The government has done little to help favela residents during the ongoing crisis. While the federal government provided a monthly stipend of R$600 (USD $125) to needy families for five months, this was grossly insufficient to cover the rising costs of food in the context of mass unemployment. Schools closed and parents had to quit their jobs to stay home. Meanwhile, the overwhelmed healthcare system remained underfunded due in part to corruption, as Rio’s governor was impeached for embezzling over USD$100 million of pandemic relief funds. As the municipal, state, and federal governments had already demonstrated a lack of commitment to addressing the needs of favela residents, all levels of the state withdrew social services and support from these neighborhoods. What had previously been a “disjunctive democracy”7Teresa P. R. Caldeira and James Holston, “Democracy and Violence in Brazil,” Comparative Studies in Society and History 41, no. 4 (1999): 691–729. was replaced by a near-total erosion of the national democratic project in Rio’s favelas.“Accustomed to fending for themselves, residents pulled together their resources and activated networks of civic associations to provide food, masks, and other basics.”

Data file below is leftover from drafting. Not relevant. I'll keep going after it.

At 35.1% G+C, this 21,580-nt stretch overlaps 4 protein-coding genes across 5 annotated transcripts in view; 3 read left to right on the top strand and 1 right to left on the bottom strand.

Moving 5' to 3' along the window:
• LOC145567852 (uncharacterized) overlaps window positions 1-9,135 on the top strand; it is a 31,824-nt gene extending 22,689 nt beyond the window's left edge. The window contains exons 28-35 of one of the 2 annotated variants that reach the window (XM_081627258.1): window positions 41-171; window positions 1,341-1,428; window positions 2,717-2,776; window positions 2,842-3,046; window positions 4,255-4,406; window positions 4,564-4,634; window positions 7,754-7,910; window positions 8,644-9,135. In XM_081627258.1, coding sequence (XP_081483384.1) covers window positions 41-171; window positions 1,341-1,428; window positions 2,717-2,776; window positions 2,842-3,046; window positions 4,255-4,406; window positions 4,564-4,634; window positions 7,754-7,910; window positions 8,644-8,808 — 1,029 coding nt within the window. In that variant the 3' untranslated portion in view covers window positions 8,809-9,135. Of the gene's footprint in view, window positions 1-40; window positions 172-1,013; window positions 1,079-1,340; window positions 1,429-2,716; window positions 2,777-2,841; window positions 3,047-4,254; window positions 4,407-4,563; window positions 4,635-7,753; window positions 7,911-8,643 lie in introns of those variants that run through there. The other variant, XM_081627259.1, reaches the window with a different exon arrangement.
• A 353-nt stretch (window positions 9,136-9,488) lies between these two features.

Favela residents responded quickly to the crisis, however, by mobilizing multiple forms of aid to distribute to people in need and creating new forms of organizing and collective decision-making to help each other and ensure their survival. Accustomed to fending for themselves, residents pulled together their resources and activated networks of civic associations to provide food, masks, and other basics.